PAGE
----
The Pitfalls of Techno-optimism (and the Ambition of Amazon)
Jeff Bezos’ interview with Charlie Rose on 60 Minutes accomplished three things. It told the world that Amazon is a true technology company, not just a giant retailer. It took attention away from unpleasant subjects, such as working conditions in Amazon’s fulfillment centers or the company’s chronic lack of profits. And it established beyond a doubt that Bezos is the true successor to Steve Jobs as the tech world’s premier visionary and magician.
The interview showed Bezos to be better than Jobs, because Steve could only create his reality distortion field in person. Judging by the sometime rapturous reception given to Bezos’ promise of drone-driven Amazon Prime Air, he can do it just fine over the airwaves. Although there were some misgivings in the cold light of Monday, most initial responses sounded as though Bezos had made a real announcement of a real product. “Amazon Chief Reveals Drone Delivery System: Unmanned delivery aircraft could be ready within five years” reported the normally sober Time Tech. “Amazon’s Drones for Delivery,” read the headline in an unquestioning Wall Street Journal report. and Bezo biographer Brad Stone, while expressing at least a dose of skepticism, wrote for Bloomberg Businessweek:
“The aerial drone is actually the perfect vehicle—not for delivering packages, but for evoking Amazon’s indomitable spirit of innovation. Many customers this holiday season are considering the character of the companies where they spend their hard-earned dollars. Amazon would rather customers consider the new products and inventions coming down the pipeline and not the ramifications of its ever-accelerating, increasingly disruptive business model.”
In fact, the Bezos announcement belongs to the same absurd-but-taken-seriously genre as Udacity founder Sebastian Thurn’s proclamation that the success of massive open online courses would eliminate the need for all but 10 universities in the world, and the reporting of it mostly without a bit of critical analysis reveals a major failing of tech journalism.
Economic sense. For example, just about no one who wrote about the Amazon idea bothered to consider the economics of drone delivery. Until we have fully autonomous drones, and that is a lot further off than Amazon’s five-year horizon, each of those cute octocopters is going to need a remote-control pilot. Piloting a drone to deliver on a customer’s front porch (and we have no idea of how Amazon plans to make deliveries to multifamily residences; maybe the drones will be able to open the apartment building door and fly straight to your doorstep) is vastly less efficient and thus far more expensive than a traditional truck route. The number of purchases for which drone delivery could make sense will never be more than minuscule.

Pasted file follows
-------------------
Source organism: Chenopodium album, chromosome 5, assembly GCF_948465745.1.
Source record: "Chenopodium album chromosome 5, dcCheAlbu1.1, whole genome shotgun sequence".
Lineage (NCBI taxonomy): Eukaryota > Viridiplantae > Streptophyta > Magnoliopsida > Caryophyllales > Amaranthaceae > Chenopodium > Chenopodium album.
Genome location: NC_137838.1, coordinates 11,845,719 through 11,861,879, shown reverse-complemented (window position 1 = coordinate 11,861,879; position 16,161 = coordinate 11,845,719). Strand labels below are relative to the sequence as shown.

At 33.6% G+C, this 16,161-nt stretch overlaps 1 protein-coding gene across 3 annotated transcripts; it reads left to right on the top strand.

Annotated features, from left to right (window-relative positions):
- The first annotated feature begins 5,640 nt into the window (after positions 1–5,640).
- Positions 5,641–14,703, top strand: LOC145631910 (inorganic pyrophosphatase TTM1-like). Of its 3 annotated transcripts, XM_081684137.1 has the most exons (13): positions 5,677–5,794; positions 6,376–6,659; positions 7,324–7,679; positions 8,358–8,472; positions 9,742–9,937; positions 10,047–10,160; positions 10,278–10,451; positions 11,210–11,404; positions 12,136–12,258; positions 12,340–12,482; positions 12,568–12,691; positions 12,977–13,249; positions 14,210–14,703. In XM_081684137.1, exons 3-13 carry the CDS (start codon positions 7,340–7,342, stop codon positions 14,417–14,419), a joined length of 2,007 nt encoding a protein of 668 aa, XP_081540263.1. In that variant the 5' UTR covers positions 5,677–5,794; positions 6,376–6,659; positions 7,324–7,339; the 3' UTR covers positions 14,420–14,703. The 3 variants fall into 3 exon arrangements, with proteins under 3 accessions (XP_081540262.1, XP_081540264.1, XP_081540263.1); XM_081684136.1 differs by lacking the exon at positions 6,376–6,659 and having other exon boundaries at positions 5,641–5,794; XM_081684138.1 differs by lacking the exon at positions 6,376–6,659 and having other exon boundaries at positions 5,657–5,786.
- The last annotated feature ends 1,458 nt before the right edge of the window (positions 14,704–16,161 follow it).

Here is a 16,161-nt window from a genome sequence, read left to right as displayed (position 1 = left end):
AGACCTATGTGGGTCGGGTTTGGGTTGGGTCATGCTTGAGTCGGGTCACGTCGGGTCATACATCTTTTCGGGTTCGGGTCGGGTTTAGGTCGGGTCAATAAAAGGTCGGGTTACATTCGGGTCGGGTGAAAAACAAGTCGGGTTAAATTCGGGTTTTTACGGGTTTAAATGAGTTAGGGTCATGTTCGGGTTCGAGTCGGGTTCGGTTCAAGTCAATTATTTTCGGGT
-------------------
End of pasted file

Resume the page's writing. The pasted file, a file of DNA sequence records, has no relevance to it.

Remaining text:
Small, cheap drones are a fascinating technology with huge potential. But their most likely use seems to be in a large variety of remote-sensing roles (which themselves could be good or evil), not delivering packages.
The techno-ethusiasm that greeted the Bezos interview is hardly unique. We have seen the same sort of reaction to 3-D printing, which at least has the advantage of being real and available today. 3-D print is also a very exciting new technology that enables many things once thought impossible. But it has also inspired a vast quantity of tech journalistic nonsense: 3-D printing will replace conventional manufacturing, families will meet all their needs for manufacturing objects with home printers; or, my favorite, we will solve the problem of hunger by printing food. These breathless predictions uniformly ignore the limitations of both technology and economics, not to mention the fact that after 40 years, old-fashioned 2-D printers remain the most unreliable pieces of tech equipment that most of us own.
Interesting experiments. Similarly with the crypto-currency Bitcoin. It’s fascinating experiment in a privately, indeed collectively, issued fiat currency with no government or central bank to stand behind it. But despite a lot of techno-enthusiasm, the chances that Bitcoin will replace the dollar or the Euro, or even become an important medium of exchange, a nil.
I give Jeff Bezos all the credit in the world for the PR coup of 60 Minutes. He launched the holiday shopping season by getting everyone talking about Amazon, in a mostly good way, at the cost of producing a clever video. But it’s time for the tech commentariart to show the ability to do more than parrot outlandish claims.